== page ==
Microsoft Office Tutorials and References
In Depth Information
Add a Macro to a Module
Chapter 11: Learning VBA Basics
4 Type Sub , a space, and
then the name of the
new macro.
Note: Make sure the name you use
is not the same as any existing
macro name in the module.
5 Press Enter.
The VBA Editor adds the
line End Sub to denote
the end of the macro.
If you copied the macro
code from another
source, click Home and
then click Paste, instead.
6 Type the macro
statements between the
Sub and End Sub lines.
As you type a VBA
function, object, property,
or method, the VBA
Editor displays the syntax
in a pop-up box.
If you want to begin your macro with a few
comments — notes that describe what the
macro does — type an apostrophe (’) at the
beginning of each comment line. Also, to
make your code easier to read, indent each
statement by pressing the Tab key at the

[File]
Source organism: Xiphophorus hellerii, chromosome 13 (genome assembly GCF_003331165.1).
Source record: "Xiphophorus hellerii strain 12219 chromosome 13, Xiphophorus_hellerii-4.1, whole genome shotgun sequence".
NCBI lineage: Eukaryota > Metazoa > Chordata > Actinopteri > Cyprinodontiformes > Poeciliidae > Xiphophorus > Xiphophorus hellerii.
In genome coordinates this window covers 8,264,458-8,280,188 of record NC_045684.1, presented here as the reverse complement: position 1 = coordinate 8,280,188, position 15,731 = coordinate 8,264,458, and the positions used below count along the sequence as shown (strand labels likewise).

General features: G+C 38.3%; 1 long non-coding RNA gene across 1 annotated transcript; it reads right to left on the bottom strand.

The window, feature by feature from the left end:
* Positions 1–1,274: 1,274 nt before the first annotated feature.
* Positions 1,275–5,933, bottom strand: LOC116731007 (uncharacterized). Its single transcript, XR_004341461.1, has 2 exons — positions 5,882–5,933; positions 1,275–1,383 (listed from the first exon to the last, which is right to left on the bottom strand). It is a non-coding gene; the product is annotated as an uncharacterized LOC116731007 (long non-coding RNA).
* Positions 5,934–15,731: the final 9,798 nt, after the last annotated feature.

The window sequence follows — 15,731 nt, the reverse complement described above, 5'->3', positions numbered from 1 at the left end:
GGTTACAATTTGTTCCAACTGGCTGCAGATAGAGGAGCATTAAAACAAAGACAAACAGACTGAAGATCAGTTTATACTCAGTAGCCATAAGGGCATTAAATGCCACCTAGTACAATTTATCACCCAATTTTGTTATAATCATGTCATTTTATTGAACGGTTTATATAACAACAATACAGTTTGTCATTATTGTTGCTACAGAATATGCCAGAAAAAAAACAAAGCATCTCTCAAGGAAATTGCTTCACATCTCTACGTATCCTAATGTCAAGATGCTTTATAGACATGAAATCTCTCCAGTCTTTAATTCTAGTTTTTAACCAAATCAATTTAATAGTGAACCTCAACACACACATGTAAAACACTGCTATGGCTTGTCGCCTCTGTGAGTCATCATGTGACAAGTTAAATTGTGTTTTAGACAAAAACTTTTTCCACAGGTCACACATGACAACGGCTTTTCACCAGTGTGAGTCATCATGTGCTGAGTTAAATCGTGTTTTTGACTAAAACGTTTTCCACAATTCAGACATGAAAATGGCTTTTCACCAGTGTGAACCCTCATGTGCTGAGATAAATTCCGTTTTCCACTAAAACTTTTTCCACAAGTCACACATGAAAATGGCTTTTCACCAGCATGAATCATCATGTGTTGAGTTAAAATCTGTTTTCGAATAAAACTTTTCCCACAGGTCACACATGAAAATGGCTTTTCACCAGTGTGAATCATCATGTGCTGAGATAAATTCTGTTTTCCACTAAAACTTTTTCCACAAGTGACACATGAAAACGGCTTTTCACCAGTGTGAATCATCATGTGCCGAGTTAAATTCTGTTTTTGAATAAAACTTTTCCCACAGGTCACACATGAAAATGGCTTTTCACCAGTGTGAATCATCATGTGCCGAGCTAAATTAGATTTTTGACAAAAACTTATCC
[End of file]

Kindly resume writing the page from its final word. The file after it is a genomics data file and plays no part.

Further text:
beginning of the line — you do not need to
do this for the Sub and End Sub lines. VBA
preserves the indentation on subsequent
lines, so you only have to indent the first line.
Did You Know?
After you enter a statement, VBA
converts keywords to their proper case.
For example, if you type msgbox , VBA
converts it to MsgBox when you press
Enter. By always entering VBA
keywords in lowercase letters, you
can catch typing errors by looking for
those keywords that VBA does not
recognize — in other words, the ones
that remain in lowercase.
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